What a gas, in so many ways

The Washington Post Sunday - - THE CAR PAGES - WAR­REN BROWN brownw@wash­post.com

Ihad five hours to think. That’s how long it took to drive seven miles from down­town Washington to my home in North­ern Vir­ginia. The cul­prit was a fast, fierce win­ter storm. It struck at the be­gin­ning of the evening rush hour, around 4 p.m., dump­ing sev­eral inches of heavy, wet snow that turned lo­cal roads into skat­ing rinks.

Ve­hi­cles of all makes and prices were slid­ing into one an­other. Traf­fic was a stalled mess.

First thought: Snow­storms are the en­e­mies of driv­ing fan­tasy.

I had just come from a pre­view of the 2011 Washington Auto Show at the Wal­ter E. Washington Con­ven­tion Cen­ter — a glis­ten­ing dis­play of more than 700 new cars and trucks from 32 man­u­fac­tur­ers. The show, which opened to the pub­lic over the week­end, runs through Feb. 6.

I’m ad­dicted to car shows. The District’s ex­hibit, spon­sored by the Washington Area New Au­to­mo­bile Deal­ers As­so­ci­a­tion ( WANADA), has long been one of my fa­vorites. It’s an odd mix of re­gional, in­ter­na­tional and fed­eral in­puts — the lat­ter oc­ca­sioned by the show’s lo­ca­tion in the nation’s cap­i­tal, which, through govern­ment-man­dated safety, fuel-econ­omy and clean-air reg­u­la­tions, has a big hand in de­sign­ing ev­ery car and truck sold in this coun­try.

Sec­ond thought: Snow­storms are why the Obama ad­min­is­tra­tion’s dream of 1 mil­lion bat­tery elec­tric ve­hi­cles (BEVs) on U.S. roads by 2015 is likely to re­main a dream long be­yond 2015.

I spent my five hours in the com­fort­ably warm and en­ter­tain­ing cabin of this week’s sub­ject au­to­mo­bile — the com­pact, front-wheel-drive 2011 Nis­san Al­tima 2.5S sedan, equipped with a 2.4-liter in-line, di­rect-in­jec­tion four-cylin­der gaso­line en­gine (175 horse­power, 180 foot-pounds of torque). I thanked God that I was not in the bat­tery-elec­tric Nis­san Leaf.

I like the Leaf. I think it’s the per­fect ur­ban com­muter in good weather. It eas­ily can run 80 miles be­tween charges un­der the right con­di­tions.

But a snow­storm re­plete with a five-hour traf­fic backup isn’t one of those con­di­tions. The Leaf’s ad­vanced lithium-ion bat­tery pack would lose its charge. Bat­tery dis­charge would be has­tened by the use of any or all of those things — heater, de­froster, wind­shield wipers, head­lamps, ra­dio — needed for safety and peace of mind in foul win­ter weather.

All around me, there were cars and trucks with tra­di­tional in­ter­nal-com­bus­tion en­gines run­ning low on gaso­line and diesel fuel, a rush to empty quick­ened by mad mash­ing of ac­cel­er­a­tor ped­als, spin­ning wheels on icy roads, go­ing nowhere. But the like­li­hood of find­ing a re­fu­el­ing sta­tion to re­plen­ish those ve­hi­cles was far greater than hook­ing up an elec­tric car to a quick-recharg­ing sta­tion, es­pe­cially in the snow.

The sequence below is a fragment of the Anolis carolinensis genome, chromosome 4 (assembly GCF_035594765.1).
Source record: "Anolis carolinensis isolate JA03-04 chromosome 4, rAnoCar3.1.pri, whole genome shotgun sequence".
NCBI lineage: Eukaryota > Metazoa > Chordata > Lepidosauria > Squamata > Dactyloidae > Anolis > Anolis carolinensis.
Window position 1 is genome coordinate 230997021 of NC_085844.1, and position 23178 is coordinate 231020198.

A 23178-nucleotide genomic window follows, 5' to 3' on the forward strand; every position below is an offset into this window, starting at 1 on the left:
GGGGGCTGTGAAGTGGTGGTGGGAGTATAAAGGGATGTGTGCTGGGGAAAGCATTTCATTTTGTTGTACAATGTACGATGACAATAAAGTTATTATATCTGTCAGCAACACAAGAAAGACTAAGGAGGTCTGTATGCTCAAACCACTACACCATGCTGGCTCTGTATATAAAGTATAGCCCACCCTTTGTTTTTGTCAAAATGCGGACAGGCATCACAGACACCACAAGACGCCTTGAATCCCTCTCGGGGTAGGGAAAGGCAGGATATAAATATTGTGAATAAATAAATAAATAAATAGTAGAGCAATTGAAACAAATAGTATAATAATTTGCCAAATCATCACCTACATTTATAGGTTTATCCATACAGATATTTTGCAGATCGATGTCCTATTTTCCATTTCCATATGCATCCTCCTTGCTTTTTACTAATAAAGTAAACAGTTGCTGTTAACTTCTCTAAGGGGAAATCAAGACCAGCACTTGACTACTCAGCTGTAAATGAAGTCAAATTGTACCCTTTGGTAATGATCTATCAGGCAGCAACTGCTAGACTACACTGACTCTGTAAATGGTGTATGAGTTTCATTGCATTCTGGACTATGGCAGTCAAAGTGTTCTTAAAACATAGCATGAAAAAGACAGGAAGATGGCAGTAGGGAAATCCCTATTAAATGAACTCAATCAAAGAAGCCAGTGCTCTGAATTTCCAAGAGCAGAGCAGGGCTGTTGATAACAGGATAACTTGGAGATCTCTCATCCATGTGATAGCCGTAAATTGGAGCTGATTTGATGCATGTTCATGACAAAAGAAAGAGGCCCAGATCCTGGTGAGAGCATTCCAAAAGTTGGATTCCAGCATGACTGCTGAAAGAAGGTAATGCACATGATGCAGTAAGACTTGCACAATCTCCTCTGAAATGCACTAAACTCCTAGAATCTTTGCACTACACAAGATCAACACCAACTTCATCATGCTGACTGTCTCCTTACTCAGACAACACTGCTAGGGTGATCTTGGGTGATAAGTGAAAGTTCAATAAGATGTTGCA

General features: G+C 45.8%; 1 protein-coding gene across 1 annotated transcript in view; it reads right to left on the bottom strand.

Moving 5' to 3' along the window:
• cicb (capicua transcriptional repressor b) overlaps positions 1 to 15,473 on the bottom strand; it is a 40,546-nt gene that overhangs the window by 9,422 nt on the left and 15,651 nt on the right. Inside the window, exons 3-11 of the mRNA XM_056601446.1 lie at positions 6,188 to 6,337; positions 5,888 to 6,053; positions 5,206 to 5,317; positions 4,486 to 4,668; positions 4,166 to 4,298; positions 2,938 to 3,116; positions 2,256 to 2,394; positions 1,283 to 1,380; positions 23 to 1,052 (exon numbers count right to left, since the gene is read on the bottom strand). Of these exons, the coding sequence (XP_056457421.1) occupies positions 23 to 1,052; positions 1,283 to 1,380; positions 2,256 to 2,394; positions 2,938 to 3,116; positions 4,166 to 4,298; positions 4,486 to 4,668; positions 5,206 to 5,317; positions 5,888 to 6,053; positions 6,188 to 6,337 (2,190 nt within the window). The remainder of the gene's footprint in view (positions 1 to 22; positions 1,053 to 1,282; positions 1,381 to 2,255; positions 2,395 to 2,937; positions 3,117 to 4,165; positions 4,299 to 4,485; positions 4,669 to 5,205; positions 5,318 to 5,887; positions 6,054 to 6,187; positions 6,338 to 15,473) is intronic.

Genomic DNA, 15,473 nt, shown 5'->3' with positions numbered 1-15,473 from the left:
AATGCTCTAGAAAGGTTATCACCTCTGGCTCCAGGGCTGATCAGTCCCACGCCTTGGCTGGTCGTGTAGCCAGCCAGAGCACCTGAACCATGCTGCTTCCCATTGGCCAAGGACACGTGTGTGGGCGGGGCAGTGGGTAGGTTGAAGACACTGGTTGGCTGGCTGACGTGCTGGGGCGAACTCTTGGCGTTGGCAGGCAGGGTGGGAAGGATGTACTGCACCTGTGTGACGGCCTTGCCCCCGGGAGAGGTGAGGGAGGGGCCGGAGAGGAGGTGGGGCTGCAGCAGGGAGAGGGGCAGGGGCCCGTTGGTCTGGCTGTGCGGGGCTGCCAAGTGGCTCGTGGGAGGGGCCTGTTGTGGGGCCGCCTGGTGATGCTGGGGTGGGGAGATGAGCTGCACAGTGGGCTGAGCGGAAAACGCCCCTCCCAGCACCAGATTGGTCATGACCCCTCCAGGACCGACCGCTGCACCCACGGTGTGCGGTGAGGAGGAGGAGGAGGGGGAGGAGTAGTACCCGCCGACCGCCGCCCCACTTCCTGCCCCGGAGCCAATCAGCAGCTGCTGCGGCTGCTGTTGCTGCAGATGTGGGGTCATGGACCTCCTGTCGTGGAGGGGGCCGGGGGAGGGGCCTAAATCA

Elec­tric recharg­ing in­fra­struc­ture, where art thou?

Third thought: Honda and Toy­ota make two of the best com­pact fam­ily sedans in the world, the Honda Ac­cord and Toy­ota Camry. But Honda and Toy­ota are los­ing their grip. The new Nis­san Al­tima, thor­oughly re­designed in 2010, proves it. If more proof is needed, it can be found on the floor of the Wal­ter E. Washington Con­ven­tion Cen­ter at the Hyundai, Kia, Ford and Chevro­let ex­hibits.

There has been a rein­ter­pre­ta­tion of for­merly bread-and-but­ter fam­ily sedans that Honda and Toy­ota have missed, or at least seem not to un­der­stand.

Sit­ting in­side the 2011 Nis­san Al­tima 2.5S, for ex­am­ple, is akin to sit­ting in a sub­stan­tially more ex­pen­sive car. Un­like the Al­tima sedans of the past, the new model looks and feels rich — bet­ter ma­te­ri­als, world-class fit and fin­ish, lots of in­fo­tain­ment elec­tron­ics, truly at­trac­tive de­sign. There is a de­lib­er­ate at­tempt, missing, for ex­am­ple, in the com­pa­ra­ble 2011 Honda Ac­cord SE, to ex­ceed cus­tomer ex­pec­ta­tions in the out­fit­ting and over­all pre­sen­ta­tion of the Nis­san Al­tima 2.5S. Com­pa­ra­ble mod­els of the Chevro­let Mal­ibu, Ford Fu­sion, Hyundai Sonata and Kia Op­tima all make a point of of­fer­ing more car than the con­sumer ex­pects to get for the price paid.

Honda and Toy­ota, jus­ti­fi­ably proud of their long­stand­ing rep­u­ta­tions for qual­ity and re­li­a­bil­ity, seem con­tent to rest on their lau­rels with the Ac­cord and Camry — sell­ing vanilla de­sign and feel when ri­vals are sell­ing hip and at­trac­tive for the same money. Some­one needs to hit them with a snow­ball and awaken them to the new re­al­ity: Com­peti­tors are no longer try­ing to catch up. They are in­tent on pulling ahead.

Fourth thought: Hubris is no sub­sti­tute for com­mon sense when driv­ing in snow. I got cocky. The Al­tima 2.5S is a well-bal­anced au­to­mo­bile that han­dles ex­cel­lently on roads dry and messy. On sev­eral oc­ca­sions, I could have sworn that the fron­twheel-drive car was equipped with all-wheel drive. It slipped a bit but self-cor­rected and pulled through icy stretches that side­lined many more ex­pen­sive cars, in­clud­ing a few with all-wheel drive.

Over­con­fi­dent, I care­lessly turned onto my home street in Ar­ling­ton, where the snow re­mained deep, at least six inches, and un­plowed im­me­di­ately af­ter the storm. The Al­tima 2.5S clears the ground by 5.4 inches. It sank. I got stuck.

Fi­nal thought: Thank God for neigh­bors.

NIS­SAN

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